As for Cava, take, for instance, the stylized and unusual composition of tones and planes in “Sylvia (Two Birds),” with the delightful fluttering birds over the breasts of the figure, a reminder of the innocence and purity of the natural world of which we humans are one small part. The hands of the figure, too, hands which connect us to each other and to the world beyond, are remarkable for their delicacy and prominence. In the inverted image of “Sylvia Milk” there is the backlight, but also the powerful inner light (and darkness) of the figure that shines through, perhaps Cava’s secular rendition of individual divinity, spirituality, and enlightenment.

Early influences of poetry and cinematography and his important gallery, opened in 1979

Cava’s work is reflective of his immersion in the culture of art and literature of the times and places in which he worked and developed. In addition to photography, Cava studied poetry and cinematography and lived in New York in the 1960s and early 1970, and you can feel the influence of both modalities — poetry and cinematography — in his photo-collages. As Cava noted in an interview with Sid Sachs published in 2010 in connection with a retrospective of his work at the UArts Rosenwald–Wolf Gallery, his influences include painters and poets: “Walt Whitman, Allen Ginsberg, Gertrude Stein, Schwitters, Rauschenberg, Motherwell, Brakhage, Morandi, Guston, Scully, and Nozkowski have all had a hand in the way I think about art.”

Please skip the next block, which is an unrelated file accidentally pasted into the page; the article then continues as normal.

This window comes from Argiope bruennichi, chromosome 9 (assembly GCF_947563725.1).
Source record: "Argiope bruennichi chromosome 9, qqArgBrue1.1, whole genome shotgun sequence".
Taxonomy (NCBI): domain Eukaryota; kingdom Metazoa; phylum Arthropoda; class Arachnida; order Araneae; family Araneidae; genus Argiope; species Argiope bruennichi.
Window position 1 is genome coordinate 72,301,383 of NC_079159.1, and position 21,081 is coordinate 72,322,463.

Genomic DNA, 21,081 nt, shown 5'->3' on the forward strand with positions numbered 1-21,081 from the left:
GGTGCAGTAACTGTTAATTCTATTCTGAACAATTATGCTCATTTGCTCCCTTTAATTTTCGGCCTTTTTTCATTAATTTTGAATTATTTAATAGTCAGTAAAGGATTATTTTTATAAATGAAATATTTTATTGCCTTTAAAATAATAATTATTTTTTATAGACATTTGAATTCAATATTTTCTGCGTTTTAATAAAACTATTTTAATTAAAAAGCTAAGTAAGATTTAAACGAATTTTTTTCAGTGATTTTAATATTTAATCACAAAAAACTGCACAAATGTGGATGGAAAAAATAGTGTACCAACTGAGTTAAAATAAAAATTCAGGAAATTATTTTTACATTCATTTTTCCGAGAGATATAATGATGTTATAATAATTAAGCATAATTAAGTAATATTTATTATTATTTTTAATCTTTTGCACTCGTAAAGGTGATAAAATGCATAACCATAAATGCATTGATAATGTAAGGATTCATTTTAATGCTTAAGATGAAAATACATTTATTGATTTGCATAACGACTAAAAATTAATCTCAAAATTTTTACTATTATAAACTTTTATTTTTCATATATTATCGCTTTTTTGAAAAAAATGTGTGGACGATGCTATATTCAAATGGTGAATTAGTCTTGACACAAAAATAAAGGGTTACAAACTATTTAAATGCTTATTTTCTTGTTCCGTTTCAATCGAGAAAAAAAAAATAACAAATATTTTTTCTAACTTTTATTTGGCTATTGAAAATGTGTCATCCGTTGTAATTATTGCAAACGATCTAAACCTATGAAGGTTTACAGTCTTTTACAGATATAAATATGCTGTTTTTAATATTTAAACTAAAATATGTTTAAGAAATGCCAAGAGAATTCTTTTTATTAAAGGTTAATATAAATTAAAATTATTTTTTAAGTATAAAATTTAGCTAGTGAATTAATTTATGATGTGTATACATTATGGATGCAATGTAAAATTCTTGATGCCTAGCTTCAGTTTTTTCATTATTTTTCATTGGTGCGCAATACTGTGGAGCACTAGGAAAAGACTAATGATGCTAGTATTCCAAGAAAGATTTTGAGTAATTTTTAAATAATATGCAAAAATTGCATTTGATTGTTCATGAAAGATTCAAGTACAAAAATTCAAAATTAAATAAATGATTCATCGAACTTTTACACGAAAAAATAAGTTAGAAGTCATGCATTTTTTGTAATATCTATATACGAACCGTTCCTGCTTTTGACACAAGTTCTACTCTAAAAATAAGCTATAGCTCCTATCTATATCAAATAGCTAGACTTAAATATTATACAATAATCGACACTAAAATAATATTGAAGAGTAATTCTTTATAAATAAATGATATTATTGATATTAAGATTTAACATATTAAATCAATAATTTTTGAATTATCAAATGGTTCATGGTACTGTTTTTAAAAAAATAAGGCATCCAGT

Cava first opened a gallery in Philadelphia in 1979, which in various iterations remained open into the 1990s. He showed the work of a group of remarkable artists including Jock Sturges, Ray Metzger, Neyssa Grassi, Francesco Clemente, Sharon Horvath, Susan Tiger, Mel Bochner, Vincent Gallo, Marcus Leatherdale, Joel-Peter Witkin, Wilhelm von Gloeden, Susan Fenton, Steven Baris, David Lebe, Becky Johnson, Philip Govedare, Mark Goodwin, John Carnell, Robert Asman, Judith Joy Ross, Nancy Helebrand, and Judith Steinhauser. In 2005, the German publisher Galerie Vevais, published Walt Whitman / Paul Cava, Children of Adam from Leaves of Grass – a bold union of Whitman’s erotic poems and Cava’s art work.

“Pipe Tee”Paul Cava, Archival pigment print on mechanical ink drawing, 11 5/8” x 11 ¼”, Unique, 2000. Image courtesy of the artist.